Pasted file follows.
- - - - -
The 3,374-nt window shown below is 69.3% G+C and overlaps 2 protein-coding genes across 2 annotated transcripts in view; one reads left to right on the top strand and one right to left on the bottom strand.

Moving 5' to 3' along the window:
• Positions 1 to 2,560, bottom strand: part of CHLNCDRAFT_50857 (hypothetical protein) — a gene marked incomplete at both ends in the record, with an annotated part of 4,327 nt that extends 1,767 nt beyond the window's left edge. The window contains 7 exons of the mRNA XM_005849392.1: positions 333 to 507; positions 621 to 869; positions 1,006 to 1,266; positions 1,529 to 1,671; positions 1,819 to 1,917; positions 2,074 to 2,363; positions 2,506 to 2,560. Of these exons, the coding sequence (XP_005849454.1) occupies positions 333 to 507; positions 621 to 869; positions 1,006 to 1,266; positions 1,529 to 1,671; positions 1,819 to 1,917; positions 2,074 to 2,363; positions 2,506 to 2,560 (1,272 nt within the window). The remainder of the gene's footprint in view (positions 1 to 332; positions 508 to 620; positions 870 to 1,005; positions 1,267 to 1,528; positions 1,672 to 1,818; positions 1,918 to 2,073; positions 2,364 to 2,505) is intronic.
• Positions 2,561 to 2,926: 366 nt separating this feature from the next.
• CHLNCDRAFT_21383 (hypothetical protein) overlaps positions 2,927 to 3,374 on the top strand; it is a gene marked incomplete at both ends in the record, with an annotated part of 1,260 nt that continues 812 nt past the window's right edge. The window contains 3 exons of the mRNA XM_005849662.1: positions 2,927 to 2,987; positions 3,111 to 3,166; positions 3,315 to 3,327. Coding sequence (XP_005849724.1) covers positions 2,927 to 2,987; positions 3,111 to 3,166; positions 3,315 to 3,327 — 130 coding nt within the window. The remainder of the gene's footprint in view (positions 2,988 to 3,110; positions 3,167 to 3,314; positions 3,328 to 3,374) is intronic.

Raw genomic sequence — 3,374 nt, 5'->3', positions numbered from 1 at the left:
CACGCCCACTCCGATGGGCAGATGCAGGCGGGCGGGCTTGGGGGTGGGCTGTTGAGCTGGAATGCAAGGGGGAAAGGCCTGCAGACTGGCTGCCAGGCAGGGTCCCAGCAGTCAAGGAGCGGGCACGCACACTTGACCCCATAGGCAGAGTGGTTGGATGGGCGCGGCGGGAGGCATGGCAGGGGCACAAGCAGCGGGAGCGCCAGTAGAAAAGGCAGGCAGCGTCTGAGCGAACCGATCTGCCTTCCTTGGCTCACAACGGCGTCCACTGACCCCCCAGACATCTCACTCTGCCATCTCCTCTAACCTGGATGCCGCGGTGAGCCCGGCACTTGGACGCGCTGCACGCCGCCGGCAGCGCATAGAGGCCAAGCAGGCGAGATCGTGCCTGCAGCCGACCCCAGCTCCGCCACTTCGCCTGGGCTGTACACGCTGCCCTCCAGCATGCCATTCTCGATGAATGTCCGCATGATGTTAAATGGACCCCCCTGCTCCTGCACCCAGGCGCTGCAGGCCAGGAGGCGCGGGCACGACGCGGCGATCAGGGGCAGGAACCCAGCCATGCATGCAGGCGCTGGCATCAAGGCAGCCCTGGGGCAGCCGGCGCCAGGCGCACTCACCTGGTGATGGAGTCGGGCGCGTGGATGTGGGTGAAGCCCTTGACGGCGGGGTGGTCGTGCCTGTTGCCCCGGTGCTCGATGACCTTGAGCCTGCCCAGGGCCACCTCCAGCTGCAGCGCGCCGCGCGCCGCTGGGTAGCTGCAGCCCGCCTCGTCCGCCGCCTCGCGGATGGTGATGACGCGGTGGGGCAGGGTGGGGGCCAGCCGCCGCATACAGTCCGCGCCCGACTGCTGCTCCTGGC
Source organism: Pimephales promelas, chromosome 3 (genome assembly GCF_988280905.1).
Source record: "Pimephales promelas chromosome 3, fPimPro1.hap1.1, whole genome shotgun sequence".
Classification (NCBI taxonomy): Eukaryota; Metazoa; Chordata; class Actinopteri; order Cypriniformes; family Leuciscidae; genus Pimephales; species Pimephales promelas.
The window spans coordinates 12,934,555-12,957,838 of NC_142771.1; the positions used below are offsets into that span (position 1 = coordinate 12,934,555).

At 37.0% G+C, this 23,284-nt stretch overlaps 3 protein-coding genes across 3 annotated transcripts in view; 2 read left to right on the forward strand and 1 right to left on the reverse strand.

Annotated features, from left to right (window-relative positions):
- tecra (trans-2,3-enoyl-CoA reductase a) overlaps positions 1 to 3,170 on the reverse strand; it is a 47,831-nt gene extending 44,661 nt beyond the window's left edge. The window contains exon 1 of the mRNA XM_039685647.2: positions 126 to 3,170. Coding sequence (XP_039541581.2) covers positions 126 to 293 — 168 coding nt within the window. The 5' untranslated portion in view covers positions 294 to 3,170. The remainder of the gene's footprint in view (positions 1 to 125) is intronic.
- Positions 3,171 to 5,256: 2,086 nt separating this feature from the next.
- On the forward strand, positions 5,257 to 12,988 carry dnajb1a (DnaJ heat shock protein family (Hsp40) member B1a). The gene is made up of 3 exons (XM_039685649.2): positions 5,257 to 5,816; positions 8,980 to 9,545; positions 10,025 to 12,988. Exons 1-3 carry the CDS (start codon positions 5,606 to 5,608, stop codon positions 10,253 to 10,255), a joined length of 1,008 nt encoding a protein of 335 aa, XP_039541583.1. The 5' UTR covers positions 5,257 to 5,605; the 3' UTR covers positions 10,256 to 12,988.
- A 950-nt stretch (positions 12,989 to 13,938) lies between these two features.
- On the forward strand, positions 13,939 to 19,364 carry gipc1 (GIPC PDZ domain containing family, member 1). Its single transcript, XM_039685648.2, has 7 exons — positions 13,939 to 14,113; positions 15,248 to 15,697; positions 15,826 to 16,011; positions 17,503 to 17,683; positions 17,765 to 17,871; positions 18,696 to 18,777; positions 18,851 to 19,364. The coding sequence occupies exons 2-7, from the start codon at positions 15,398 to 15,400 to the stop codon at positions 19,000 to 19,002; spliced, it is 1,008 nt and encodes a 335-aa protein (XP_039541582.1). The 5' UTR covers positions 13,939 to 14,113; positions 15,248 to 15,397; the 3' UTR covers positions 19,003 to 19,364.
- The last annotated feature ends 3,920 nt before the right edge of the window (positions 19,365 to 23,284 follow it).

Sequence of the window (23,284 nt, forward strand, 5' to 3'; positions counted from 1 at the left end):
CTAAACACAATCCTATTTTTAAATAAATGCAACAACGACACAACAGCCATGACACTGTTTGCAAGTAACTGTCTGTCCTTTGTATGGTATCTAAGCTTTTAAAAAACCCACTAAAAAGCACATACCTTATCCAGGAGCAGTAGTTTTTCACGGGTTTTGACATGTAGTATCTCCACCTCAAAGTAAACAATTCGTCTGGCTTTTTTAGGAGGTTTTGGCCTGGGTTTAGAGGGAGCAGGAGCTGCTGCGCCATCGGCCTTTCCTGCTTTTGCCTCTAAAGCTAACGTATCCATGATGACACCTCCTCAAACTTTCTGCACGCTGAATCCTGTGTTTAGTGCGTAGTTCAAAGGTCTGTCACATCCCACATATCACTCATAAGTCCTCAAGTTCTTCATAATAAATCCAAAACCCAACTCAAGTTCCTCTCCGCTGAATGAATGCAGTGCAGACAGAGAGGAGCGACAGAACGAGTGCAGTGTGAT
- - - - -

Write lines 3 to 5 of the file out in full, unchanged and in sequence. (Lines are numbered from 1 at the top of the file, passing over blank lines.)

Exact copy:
• Positions 1 to 2,560, bottom strand: part of CHLNCDRAFT_50857 (hypothetical protein) — a gene marked incomplete at both ends in the record, with an annotated part of 4,327 nt that extends 1,767 nt beyond the window's left edge. The window contains 7 exons of the mRNA XM_005849392.1: positions 333 to 507; positions 621 to 869; positions 1,006 to 1,266; positions 1,529 to 1,671; positions 1,819 to 1,917; positions 2,074 to 2,363; positions 2,506 to 2,560. Of these exons, the coding sequence (XP_005849454.1) occupies positions 333 to 507; positions 621 to 869; positions 1,006 to 1,266; positions 1,529 to 1,671; positions 1,819 to 1,917; positions 2,074 to 2,363; positions 2,506 to 2,560 (1,272 nt within the window). The remainder of the gene's footprint in view (positions 1 to 332; positions 508 to 620; positions 870 to 1,005; positions 1,267 to 1,528; positions 1,672 to 1,818; positions 1,918 to 2,073; positions 2,364 to 2,505) is intronic.
• Positions 2,561 to 2,926: 366 nt separating this feature from the next.
• CHLNCDRAFT_21383 (hypothetical protein) overlaps positions 2,927 to 3,374 on the top strand; it is a gene marked incomplete at both ends in the record, with an annotated part of 1,260 nt that continues 812 nt past the window's right edge. The window contains 3 exons of the mRNA XM_005849662.1: positions 2,927 to 2,987; positions 3,111 to 3,166; positions 3,315 to 3,327. Coding sequence (XP_005849724.1) covers positions 2,927 to 2,987; positions 3,111 to 3,166; positions 3,315 to 3,327 — 130 coding nt within the window. The remainder of the gene's footprint in view (positions 2,988 to 3,110; positions 3,167 to 3,314; positions 3,328 to 3,374) is intronic.